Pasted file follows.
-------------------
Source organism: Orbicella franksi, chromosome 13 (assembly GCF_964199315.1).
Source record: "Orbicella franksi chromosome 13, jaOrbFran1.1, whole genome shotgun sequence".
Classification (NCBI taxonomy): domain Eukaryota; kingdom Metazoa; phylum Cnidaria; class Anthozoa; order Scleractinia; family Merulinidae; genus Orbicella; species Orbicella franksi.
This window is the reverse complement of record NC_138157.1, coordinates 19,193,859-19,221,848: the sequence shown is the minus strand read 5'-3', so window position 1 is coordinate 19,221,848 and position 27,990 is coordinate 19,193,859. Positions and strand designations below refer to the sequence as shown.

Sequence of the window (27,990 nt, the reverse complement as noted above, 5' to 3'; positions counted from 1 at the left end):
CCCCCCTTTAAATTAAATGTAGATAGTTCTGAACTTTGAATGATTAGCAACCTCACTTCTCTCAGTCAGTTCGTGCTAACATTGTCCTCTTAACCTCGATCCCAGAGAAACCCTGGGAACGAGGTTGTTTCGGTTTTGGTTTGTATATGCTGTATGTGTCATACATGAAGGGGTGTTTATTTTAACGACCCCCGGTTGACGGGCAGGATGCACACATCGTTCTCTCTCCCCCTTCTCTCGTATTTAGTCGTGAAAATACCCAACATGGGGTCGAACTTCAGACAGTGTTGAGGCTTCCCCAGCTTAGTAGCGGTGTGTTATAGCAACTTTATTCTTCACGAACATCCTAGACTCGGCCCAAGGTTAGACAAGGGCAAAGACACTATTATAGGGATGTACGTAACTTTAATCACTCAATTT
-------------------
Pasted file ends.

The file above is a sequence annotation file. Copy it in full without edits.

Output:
Source organism: Orbicella franksi, chromosome 13 (assembly GCF_964199315.1).
Source record: "Orbicella franksi chromosome 13, jaOrbFran1.1, whole genome shotgun sequence".
Classification (NCBI taxonomy): domain Eukaryota; kingdom Metazoa; phylum Cnidaria; class Anthozoa; order Scleractinia; family Merulinidae; genus Orbicella; species Orbicella franksi.
This window is the reverse complement of record NC_138157.1, coordinates 19,193,859-19,221,848: the sequence shown is the minus strand read 5'-3', so window position 1 is coordinate 19,221,848 and position 27,990 is coordinate 19,193,859. Positions and strand designations below refer to the sequence as shown.

Sequence of the window (27,990 nt, the reverse complement as noted above, 5' to 3'; positions counted from 1 at the left end):
CCCCCCTTTAAATTAAATGTAGATAGTTCTGAACTTTGAATGATTAGCAACCTCACTTCTCTCAGTCAGTTCGTGCTAACATTGTCCTCTTAACCTCGATCCCAGAGAAACCCTGGGAACGAGGTTGTTTCGGTTTTGGTTTGTATATGCTGTATGTGTCATACATGAAGGGGTGTTTATTTTAACGACCCCCGGTTGACGGGCAGGATGCACACATCGTTCTCTCTCCCCCTTCTCTCGTATTTAGTCGTGAAAATACCCAACATGGGGTCGAACTTCAGACAGTGTTGAGGCTTCCCCAGCTTAGTAGCGGTGTGTTATAGCAACTTTATTCTTCACGAACATCCTAGACTCGGCCCAAGGTTAGACAAGGGCAAAGACACTATTATAGGGATGTACGTAACTTTAATCACTCAATTT